Death Week rolls on:
The oft-reported death of magazines may be exaggerated, but the existence of at least three magazines about death is a confirmed reality.
Our far-flung contributors have interpreted “defunctness” in their own often idiosyncratic ways and have brought back the dead, salvaged the past, revealed their obsessions as writers do. We’re looking for reviews of everything that has had its day: defunct technologies, theories, fads, foods, religions, civilizations, etiquette, customs, slang, assumptions, or even things we wish would become defunct. Imagine a review of the Aztecs. Or a review of the Dodo. Or a review of the Eight Track Player.
The magazine is based in Iowa City and is staffed by university students. Does it pay contributors? Nope. Does it charge a “reading fee”? Yep. And that, I am sad to say, means that Defunct is Dead To Me.
(Defunct, by the way, comes from Latin roots that mean “discharged,” “finished.”)
Obit is an online magazine, launched in 2007, that, like Monty Python in Life of Brian, looks on the bright side. One of its taglines is “What death can mean to the living and what living may have meant to the dead”; its mission is “to begin a ‘movement’ of bringing death out into the open.” One section is punnily titled Mourning Roundup; another section, Best Sendoffs, looks at cryonics, cremation fees, and the social-media-afterlife site DeadSocial.
(Obit is an abbreviation of obituary, from Latin obitus: “departure, a going to meet, encounter,” which in ancient Rome was a euphemsm for death.)
More to Death, “the official magazine of the Natural Death Centre” (Twyford, Winchester, UK), offers upbeat fare like “Here Come the Girls: A Look at the Growing Number of Female Funeral Directors” and thought pieces like “What Happens to All the Pacemakers?” “Natural death” is a bit of a misnomer: it really refers to natural burial—coffinless or in a nontoxic box.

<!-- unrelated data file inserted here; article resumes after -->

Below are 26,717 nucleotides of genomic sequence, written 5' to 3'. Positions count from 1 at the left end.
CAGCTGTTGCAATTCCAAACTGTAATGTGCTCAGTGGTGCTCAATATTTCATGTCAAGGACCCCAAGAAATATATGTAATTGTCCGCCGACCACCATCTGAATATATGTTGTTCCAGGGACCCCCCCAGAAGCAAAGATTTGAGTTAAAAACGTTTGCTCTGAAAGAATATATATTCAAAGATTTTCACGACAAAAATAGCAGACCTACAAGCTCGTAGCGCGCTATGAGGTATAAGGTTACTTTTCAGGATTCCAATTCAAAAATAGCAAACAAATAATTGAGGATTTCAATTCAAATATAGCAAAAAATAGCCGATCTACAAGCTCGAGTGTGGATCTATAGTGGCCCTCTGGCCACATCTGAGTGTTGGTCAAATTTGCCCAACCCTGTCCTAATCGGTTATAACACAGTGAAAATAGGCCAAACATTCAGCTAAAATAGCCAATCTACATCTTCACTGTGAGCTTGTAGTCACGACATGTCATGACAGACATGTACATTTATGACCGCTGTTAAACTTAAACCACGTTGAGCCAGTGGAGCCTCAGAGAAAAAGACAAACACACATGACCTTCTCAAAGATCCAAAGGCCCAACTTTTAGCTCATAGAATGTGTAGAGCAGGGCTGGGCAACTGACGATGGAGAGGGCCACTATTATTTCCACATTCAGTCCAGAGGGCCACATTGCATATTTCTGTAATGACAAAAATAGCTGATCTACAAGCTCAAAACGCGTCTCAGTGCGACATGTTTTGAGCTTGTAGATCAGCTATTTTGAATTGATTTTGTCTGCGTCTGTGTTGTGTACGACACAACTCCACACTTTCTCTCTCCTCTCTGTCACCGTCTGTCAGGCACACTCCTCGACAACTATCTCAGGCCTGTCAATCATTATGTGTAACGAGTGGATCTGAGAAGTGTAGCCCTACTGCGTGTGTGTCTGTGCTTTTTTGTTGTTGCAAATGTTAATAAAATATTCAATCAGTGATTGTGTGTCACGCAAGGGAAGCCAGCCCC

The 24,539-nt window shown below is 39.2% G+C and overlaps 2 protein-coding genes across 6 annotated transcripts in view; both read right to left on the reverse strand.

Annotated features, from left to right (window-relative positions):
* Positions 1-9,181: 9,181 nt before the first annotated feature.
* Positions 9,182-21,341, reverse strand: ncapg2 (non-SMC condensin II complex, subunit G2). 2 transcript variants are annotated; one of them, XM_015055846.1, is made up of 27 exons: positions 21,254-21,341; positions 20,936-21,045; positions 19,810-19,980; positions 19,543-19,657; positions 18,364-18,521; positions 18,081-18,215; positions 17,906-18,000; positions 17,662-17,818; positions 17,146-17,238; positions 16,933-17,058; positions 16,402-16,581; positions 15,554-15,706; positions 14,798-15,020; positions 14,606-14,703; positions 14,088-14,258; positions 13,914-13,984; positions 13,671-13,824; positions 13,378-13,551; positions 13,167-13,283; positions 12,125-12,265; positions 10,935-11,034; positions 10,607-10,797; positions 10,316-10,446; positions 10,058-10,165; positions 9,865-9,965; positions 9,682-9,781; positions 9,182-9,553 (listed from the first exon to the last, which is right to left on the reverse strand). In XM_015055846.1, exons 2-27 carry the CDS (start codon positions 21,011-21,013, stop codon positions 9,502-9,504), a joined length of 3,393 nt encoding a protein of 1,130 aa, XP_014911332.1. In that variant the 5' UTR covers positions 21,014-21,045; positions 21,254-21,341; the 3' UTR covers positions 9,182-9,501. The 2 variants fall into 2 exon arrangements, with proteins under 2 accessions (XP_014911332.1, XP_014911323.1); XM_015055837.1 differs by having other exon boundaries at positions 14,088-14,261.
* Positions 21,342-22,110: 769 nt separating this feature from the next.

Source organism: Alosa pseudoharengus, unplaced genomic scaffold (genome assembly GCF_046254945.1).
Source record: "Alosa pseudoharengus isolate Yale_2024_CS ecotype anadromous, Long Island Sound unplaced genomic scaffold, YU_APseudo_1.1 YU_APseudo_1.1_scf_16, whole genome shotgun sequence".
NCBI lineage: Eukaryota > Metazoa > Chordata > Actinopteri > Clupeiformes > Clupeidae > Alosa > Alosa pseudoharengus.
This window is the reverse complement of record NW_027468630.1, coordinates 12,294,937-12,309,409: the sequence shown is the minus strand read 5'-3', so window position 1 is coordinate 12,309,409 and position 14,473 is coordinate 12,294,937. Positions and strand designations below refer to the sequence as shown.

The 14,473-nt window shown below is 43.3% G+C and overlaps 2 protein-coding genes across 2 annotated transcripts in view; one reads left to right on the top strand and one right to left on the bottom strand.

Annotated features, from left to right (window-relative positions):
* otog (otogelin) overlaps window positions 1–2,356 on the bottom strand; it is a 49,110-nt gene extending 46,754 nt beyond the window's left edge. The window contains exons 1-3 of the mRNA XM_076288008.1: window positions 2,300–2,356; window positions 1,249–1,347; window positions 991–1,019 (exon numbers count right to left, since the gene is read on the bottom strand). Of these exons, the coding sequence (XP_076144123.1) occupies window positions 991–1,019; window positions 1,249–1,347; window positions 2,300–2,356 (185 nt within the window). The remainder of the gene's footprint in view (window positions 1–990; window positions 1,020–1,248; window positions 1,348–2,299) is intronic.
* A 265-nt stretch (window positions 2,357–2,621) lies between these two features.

Then there’s the ghostly Good Bye!, “the journal of contemporary obituaries,” which shuffled off this mortal coil in 2002 after six years of quarterly publication: “But in the interests of history, this archive remains as a virtual tombstone to the days when a Xerox machine and a rudimentary knowledge of html were enough to earn the world's disregard.”
If it’s dead magazines you’re looking for, check out “The Twelve Greatest Defunct Tech Magazines Ever” (it was published in 2008, so the burial grounds may be a bit more crowded now), Magazine Death Pool, and the Wikipedia entries on defunct magazines of the United States (including GOSH!, Creepy, and Eternity, but mysteriously missing two of my favorites, Lear’s and Mirabella) and of the United Kingdom (including Modern Boy, Christian Remembrancer, Photo Bits, and, of course, Punch).
And from the archives: “Death to Branding!” my July 2012 column for the Visual Thesaurus (no longer paywalled).